There is an absence of service companies. [They] can help large enterprises plan, develop and support open source-based business applications, such as content management, work flow, collaboration and custom systems. I think that this is a big marketplace and it's fairly early, but as the enthusiasm builds with companies and customers, I think it's a good sign that companies like Optaros are building and establishing themselves in the marketplace. The more partners, the better in open source, so we need to kind of retrain ourselves not hoard all knowledge and "share the knowledge so to speak" in the true spirit of open source. Do you believe that open source applications are for everyone? Are there cases where you may advise against open source?
This coming year is going to be hazardous for us because what we want to do is become a trusted adviser. I've been consulting for a long time and to be successful you have to be trusted. To begin with, we won't be confined to selling anything or anyone a particular stack of open source products. At the same time, we [cannot] sell open source -- it's more educating CIOs and customers about the benefits of open source. Of course, the answer is not always open source, but we will seek to show where it makes sense and why it makes sense to a particular company. Sometimes the solution that is required is a mix of open source and propriety software. Could you talk more about this idea of "mixing" software?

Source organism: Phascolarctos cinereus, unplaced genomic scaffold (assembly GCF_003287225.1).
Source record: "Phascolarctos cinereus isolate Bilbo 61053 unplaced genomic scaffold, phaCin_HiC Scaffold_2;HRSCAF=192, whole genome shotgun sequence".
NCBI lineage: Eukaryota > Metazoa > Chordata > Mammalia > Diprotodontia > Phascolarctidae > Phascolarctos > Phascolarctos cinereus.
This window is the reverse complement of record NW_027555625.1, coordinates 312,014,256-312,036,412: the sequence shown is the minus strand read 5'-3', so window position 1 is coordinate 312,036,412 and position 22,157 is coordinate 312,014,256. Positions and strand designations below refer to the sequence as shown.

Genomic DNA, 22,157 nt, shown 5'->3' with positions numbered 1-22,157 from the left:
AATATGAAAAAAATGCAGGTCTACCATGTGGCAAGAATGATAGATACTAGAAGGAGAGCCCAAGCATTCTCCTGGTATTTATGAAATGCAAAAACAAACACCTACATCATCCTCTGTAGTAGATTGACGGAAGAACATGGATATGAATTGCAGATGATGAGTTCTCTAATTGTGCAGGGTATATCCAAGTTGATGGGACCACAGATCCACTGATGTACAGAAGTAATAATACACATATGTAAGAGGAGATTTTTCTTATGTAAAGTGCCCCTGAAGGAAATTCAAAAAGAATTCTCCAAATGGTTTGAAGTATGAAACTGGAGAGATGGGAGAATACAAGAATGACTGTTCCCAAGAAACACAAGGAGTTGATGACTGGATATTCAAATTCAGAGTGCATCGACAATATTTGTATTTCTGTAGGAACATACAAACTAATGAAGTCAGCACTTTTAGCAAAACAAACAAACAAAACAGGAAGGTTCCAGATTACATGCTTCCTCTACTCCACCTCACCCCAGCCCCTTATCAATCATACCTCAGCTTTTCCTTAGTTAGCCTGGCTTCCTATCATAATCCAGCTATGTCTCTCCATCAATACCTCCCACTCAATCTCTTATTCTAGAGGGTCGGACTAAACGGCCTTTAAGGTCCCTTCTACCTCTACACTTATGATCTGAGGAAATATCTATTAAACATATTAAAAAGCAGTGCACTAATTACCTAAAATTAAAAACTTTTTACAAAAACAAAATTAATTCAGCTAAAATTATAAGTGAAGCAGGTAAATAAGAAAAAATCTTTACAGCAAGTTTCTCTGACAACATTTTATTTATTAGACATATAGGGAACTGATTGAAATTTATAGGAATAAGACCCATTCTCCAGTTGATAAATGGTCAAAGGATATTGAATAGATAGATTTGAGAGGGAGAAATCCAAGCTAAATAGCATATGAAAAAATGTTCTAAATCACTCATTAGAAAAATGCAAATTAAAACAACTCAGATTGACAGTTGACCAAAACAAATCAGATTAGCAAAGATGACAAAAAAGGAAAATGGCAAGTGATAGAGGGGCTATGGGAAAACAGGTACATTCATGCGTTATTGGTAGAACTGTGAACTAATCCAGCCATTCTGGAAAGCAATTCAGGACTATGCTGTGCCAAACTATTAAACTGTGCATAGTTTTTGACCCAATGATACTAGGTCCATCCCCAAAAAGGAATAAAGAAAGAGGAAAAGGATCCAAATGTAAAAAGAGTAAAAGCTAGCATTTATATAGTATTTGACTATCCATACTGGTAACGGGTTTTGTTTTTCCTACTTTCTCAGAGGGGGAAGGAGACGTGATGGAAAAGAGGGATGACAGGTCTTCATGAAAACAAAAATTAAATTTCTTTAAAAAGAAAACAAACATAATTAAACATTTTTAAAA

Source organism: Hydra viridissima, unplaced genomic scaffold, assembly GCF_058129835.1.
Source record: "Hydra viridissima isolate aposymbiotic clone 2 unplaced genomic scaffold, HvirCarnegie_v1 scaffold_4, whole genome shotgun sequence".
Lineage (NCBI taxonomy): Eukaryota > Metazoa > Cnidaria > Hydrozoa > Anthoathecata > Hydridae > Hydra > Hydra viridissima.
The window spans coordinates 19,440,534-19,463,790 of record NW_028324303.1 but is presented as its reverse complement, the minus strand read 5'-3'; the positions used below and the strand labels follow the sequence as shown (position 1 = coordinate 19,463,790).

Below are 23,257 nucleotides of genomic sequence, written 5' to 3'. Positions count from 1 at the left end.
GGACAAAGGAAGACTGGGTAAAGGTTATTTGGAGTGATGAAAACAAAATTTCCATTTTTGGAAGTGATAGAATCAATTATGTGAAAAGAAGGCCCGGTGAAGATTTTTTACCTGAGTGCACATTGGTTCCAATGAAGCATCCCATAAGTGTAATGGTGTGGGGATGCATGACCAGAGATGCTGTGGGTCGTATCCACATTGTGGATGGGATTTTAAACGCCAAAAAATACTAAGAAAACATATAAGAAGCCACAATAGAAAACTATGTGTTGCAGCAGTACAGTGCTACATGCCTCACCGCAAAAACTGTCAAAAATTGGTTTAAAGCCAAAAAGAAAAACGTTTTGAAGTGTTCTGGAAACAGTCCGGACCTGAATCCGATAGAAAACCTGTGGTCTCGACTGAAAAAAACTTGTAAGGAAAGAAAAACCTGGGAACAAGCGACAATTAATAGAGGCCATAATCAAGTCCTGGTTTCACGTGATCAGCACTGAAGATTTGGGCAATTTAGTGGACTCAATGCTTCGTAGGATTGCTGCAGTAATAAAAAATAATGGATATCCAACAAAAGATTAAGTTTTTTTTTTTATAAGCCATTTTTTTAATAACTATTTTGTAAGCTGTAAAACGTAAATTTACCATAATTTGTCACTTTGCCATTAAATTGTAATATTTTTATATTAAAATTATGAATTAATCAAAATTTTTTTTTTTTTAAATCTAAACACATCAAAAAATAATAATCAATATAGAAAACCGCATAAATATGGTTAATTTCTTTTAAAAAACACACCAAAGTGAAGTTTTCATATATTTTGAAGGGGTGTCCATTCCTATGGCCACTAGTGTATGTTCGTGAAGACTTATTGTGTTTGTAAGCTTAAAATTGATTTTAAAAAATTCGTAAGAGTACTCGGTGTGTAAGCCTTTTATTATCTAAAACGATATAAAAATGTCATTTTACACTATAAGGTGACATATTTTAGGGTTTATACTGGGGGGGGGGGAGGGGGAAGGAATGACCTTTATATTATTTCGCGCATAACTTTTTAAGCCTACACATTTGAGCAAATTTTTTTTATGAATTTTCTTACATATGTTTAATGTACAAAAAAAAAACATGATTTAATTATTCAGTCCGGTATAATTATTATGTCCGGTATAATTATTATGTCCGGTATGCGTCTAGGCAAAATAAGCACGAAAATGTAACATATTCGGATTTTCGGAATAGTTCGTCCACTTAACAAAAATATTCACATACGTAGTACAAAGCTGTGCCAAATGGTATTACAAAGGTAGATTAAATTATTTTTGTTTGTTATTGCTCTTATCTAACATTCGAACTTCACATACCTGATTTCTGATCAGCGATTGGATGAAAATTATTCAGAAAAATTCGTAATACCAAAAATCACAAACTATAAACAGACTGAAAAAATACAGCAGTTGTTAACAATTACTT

With open source, there are about 80,000 projects out there and only about 100 that an enterprise should seriously consider. People will have differing opinions on this, of course, but in terms of what is viable and what works, we will try to add our 2 cents that only 75 out of 100 of all the projects are worth their time. We will get that information in front of the customer. For example: What viable content management, portal and database components do they need? The answer may be a mix like an Oracle database paired with an open source content management application.
The timing is right for a company to come in and help large and medium-sized enterprises take advantage of open source software. In 2004 Linux and other more open source level components made great progress getting into the enterprise, mostly through adoption of specialized hardware, but our company is focus on applications side. We think there is more to this than just inexpensive hardware. It's about having choices and having risk reduction on the part of the CIOs who have to deal with building business applications or supporting those applications for end users who are always scream for more, while at the same time dealing with cost pressures.